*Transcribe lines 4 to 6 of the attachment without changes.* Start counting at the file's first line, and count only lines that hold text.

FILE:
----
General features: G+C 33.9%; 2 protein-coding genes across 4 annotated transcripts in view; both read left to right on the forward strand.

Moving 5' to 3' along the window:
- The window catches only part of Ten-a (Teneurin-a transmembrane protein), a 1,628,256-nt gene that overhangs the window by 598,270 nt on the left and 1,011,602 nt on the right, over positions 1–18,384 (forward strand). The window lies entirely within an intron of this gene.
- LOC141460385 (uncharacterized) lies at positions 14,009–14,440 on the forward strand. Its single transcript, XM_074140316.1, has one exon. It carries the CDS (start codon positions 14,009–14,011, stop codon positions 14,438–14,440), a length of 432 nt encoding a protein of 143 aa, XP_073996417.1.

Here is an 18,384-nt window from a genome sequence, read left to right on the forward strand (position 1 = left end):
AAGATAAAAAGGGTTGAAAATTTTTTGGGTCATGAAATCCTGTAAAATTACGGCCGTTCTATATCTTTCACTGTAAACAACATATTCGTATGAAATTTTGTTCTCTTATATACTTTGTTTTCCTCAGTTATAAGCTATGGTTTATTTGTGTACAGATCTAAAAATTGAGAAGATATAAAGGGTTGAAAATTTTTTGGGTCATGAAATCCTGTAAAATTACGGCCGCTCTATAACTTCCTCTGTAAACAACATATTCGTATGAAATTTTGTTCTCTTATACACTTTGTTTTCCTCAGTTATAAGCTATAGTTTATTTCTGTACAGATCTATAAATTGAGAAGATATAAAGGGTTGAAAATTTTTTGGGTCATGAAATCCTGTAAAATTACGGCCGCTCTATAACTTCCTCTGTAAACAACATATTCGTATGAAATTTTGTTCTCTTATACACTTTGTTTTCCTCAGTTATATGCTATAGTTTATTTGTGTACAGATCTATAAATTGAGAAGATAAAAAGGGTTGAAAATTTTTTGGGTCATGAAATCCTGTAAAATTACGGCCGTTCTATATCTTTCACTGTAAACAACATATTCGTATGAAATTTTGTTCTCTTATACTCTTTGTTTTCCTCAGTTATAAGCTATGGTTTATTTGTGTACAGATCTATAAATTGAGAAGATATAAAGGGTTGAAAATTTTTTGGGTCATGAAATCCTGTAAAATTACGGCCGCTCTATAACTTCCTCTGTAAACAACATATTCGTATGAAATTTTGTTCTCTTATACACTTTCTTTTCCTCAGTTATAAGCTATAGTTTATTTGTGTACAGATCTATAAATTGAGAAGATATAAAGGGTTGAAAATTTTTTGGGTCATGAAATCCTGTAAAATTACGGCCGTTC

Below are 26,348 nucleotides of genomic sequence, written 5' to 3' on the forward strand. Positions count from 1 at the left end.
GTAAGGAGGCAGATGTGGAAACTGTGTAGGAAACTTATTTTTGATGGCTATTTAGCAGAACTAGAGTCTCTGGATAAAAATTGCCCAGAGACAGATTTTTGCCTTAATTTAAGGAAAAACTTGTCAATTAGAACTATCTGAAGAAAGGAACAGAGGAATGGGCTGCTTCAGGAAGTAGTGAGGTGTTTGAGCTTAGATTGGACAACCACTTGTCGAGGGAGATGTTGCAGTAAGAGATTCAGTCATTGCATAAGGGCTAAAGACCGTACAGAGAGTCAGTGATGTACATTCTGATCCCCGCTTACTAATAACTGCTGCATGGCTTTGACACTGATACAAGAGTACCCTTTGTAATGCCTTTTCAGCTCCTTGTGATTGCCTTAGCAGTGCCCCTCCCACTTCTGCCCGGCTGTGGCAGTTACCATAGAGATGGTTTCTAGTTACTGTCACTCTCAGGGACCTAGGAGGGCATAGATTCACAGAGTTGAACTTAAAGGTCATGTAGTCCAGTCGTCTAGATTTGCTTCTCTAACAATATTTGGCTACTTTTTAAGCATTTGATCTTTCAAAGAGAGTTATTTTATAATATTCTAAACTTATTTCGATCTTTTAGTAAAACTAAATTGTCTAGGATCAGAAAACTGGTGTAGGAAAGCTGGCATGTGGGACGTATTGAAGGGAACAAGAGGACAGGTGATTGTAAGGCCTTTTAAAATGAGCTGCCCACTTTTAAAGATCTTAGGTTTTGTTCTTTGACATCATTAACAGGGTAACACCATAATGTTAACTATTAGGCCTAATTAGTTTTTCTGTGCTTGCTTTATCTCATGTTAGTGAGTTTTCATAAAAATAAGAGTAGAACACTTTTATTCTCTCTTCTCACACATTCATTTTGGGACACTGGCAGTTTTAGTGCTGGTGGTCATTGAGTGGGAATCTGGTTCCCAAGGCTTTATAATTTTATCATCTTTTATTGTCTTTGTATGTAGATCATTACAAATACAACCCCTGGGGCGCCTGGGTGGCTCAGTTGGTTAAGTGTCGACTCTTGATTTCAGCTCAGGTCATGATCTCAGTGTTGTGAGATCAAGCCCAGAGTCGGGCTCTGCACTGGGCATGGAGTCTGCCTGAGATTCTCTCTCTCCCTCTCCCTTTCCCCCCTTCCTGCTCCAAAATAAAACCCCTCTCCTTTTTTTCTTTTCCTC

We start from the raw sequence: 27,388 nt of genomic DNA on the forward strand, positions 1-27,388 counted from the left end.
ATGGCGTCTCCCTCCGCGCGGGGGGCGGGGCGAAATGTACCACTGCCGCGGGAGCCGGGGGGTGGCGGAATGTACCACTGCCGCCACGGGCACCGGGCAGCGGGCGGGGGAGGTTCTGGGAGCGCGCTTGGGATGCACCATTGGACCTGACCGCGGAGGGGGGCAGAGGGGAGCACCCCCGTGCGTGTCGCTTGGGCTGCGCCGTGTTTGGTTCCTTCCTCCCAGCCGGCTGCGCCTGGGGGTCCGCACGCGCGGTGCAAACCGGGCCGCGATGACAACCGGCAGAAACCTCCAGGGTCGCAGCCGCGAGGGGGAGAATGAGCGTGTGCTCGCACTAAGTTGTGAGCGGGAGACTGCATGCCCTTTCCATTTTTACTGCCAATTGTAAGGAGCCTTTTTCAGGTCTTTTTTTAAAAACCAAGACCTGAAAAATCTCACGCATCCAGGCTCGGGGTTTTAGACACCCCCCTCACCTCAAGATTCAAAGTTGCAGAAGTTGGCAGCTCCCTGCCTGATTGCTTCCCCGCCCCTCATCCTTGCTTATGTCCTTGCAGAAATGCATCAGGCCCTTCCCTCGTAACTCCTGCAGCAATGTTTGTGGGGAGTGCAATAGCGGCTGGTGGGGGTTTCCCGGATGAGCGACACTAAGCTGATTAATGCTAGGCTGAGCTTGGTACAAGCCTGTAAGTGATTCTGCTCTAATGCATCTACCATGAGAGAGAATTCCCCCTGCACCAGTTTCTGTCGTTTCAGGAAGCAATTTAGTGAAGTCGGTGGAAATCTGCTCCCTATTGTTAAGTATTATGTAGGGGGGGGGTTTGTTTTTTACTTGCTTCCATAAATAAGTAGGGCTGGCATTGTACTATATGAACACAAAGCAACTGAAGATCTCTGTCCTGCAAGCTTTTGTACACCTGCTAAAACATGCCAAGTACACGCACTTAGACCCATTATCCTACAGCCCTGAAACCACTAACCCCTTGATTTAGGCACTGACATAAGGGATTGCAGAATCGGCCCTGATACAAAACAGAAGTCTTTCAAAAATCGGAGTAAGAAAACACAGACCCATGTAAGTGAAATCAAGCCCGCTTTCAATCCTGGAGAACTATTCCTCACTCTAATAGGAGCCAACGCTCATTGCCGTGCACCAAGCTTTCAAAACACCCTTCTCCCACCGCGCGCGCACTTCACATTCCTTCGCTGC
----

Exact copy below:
- LOC141460385 (uncharacterized) lies at positions 14,009–14,440 on the forward strand. Its single transcript, XM_074140316.1, has one exon. It carries the CDS (start codon positions 14,009–14,011, stop codon positions 14,438–14,440), a length of 432 nt encoding a protein of 143 aa, XP_073996417.1.

Here is an 18,384-nt window from a genome sequence, read left to right on the forward strand (position 1 = left end):
AAGATAAAAAGGGTTGAAAATTTTTTGGGTCATGAAATCCTGTAAAATTACGGCCGTTCTATATCTTTCACTGTAAACAACATATTCGTATGAAATTTTGTTCTCTTATATACTTTGTTTTCCTCAGTTATAAGCTATGGTTTATTTGTGTACAGATCTAAAAATTGAGAAGATATAAAGGGTTGAAAATTTTTTGGGTCATGAAATCCTGTAAAATTACGGCCGCTCTATAACTTCCTCTGTAAACAACATATTCGTATGAAATTTTGTTCTCTTATACACTTTGTTTTCCTCAGTTATAAGCTATAGTTTATTTCTGTACAGATCTATAAATTGAGAAGATATAAAGGGTTGAAAATTTTTTGGGTCATGAAATCCTGTAAAATTACGGCCGCTCTATAACTTCCTCTGTAAACAACATATTCGTATGAAATTTTGTTCTCTTATACACTTTGTTTTCCTCAGTTATATGCTATAGTTTATTTGTGTACAGATCTATAAATTGAGAAGATAAAAAGGGTTGAAAATTTTTTGGGTCATGAAATCCTGTAAAATTACGGCCGTTCTATATCTTTCACTGTAAACAACATATTCGTATGAAATTTTGTTCTCTTATACTCTTTGTTTTCCTCAGTTATAAGCTATGGTTTATTTGTGTACAGATCTATAAATTGAGAAGATATAAAGGGTTGAAAATTTTTTGGGTCATGAAATCCTGTAAAATTACGGCCGCTCTATAACTTCCTCTGTAAACAACATATTCGTATGAAATTTTGTTCTCTTATACACTTTCTTTTCCTCAGTTATAAGCTATAGTTTATTTGTGTACAGATCTATAAATTGAGAAGATATAAAGGGTTGAAAATTTTTTGGGTCATGAAATCCTGTAAAATTACGGCCGTTC